21. (Geoffrey Hill)

Excess curries parody. The late Hill has not been one to shun excesses: in output, in rhetorical posturing, in allusiveness, in crabbed, barbed reactionary vehemence, in puns and quibbles, in self-aware asides. As if excess, shifted to a higher gear than we knew existed, might speed away from parody (and self-parody) yet—all the while savoring the guttural roar at its heels. Come closer, Hill’s late … Continue reading 21. (Geoffrey Hill)

11. (Geoffrey Hill)

Not newly appearing in the new Collected Poems, the poem there that nonetheless surprised me most—-thumbed over, by chance, on the way to the title poem, “Broken Hierarchies,” also not newly appearing—-is “In  Memoriam: Gillian Rose,” first collected in A Treatise of Civil Power, in 2007. Hill has made only two small revisions–I’m inclined to call them corrections–to the poem: in the ninth section, the second line: … Continue reading 11. (Geoffrey Hill)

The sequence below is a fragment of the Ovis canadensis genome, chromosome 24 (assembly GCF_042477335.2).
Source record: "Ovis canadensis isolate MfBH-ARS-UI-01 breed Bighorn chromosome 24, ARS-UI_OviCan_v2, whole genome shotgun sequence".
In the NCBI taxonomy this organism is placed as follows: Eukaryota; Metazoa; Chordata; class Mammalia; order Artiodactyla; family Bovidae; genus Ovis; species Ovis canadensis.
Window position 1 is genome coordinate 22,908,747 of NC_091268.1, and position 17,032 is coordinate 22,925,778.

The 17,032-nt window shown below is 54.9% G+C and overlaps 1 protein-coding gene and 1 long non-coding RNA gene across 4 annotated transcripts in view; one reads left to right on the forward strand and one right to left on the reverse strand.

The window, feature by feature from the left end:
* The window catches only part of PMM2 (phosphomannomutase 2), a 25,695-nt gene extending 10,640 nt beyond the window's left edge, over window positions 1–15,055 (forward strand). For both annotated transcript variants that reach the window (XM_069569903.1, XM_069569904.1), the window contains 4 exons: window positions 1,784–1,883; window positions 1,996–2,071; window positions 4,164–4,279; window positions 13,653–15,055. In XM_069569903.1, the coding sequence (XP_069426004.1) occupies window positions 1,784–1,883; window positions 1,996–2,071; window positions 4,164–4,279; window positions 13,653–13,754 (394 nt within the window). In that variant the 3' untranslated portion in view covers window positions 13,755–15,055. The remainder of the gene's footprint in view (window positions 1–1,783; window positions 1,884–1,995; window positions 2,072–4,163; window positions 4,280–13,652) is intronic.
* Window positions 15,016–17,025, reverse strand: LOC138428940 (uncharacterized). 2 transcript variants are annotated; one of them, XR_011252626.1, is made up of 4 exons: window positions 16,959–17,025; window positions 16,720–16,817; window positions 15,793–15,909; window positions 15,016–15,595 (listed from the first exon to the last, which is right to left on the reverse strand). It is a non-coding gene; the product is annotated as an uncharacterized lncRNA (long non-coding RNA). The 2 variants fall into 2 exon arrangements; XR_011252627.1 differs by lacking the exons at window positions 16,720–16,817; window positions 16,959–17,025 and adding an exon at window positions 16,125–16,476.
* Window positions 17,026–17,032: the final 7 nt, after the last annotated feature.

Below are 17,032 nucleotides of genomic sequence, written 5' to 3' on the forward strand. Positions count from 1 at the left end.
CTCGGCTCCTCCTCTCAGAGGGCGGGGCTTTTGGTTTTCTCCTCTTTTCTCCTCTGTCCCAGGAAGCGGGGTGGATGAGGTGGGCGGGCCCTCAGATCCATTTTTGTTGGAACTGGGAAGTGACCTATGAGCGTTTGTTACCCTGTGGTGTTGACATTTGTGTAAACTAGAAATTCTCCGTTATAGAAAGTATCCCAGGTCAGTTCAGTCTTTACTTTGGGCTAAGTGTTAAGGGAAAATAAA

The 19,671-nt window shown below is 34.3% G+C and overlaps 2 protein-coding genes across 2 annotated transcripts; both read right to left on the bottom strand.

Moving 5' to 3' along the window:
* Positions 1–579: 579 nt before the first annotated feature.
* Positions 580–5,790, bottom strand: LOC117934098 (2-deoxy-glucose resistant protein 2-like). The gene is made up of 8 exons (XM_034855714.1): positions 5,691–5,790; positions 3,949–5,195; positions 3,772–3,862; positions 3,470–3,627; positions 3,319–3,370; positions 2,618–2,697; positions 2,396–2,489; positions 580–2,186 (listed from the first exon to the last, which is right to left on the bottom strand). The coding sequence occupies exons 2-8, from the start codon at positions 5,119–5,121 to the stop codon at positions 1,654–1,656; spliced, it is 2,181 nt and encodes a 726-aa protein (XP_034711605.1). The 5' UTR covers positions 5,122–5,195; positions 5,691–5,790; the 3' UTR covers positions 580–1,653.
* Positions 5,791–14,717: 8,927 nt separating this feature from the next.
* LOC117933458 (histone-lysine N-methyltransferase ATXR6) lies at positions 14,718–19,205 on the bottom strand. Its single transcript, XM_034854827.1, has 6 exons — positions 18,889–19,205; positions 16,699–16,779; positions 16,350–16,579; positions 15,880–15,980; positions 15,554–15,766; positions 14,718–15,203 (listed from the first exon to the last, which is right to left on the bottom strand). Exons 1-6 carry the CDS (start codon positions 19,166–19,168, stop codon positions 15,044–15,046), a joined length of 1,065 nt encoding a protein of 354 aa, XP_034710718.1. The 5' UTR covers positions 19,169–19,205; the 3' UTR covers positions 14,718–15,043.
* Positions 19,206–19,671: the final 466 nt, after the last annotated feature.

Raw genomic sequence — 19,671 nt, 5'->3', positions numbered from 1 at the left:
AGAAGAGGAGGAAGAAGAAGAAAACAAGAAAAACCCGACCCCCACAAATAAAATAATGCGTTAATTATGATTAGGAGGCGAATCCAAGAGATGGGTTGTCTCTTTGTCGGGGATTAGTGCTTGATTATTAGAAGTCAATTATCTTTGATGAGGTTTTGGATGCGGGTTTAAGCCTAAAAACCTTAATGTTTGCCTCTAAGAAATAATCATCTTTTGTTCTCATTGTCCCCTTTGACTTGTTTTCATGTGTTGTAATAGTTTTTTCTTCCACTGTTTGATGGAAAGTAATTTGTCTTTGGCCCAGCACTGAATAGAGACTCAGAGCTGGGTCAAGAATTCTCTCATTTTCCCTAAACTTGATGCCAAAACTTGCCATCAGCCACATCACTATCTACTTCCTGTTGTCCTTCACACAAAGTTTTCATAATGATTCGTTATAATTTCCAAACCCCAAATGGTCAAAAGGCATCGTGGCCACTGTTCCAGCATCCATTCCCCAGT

9. (Yvor Winters)

Pierre Bourdieu, in a passage from Distinction, gets a few things slightly wrong but one thing immensely right: To be able to play the games of culture with the playful seriousness which Plato demanded, a seriousness without the “spirit of seriousness”, one has to belong to the ranks of those who have been able, not necessarily to make their whole existence a sort of children’s game, … Continue reading 9. (Yvor Winters)

8. (Robert Browning)

Bagehot, a man in the know, confides to his readership: “One of his greatest admirers once owned to us that he seldom or never began a new poem without looking on in advance, and foreseeing with caution what length of intellectual advance he was about to commence.” Does any other major poet have a posse of admirers so willing, even eager, to exonerate admiration by … Continue reading 8. (Robert Browning)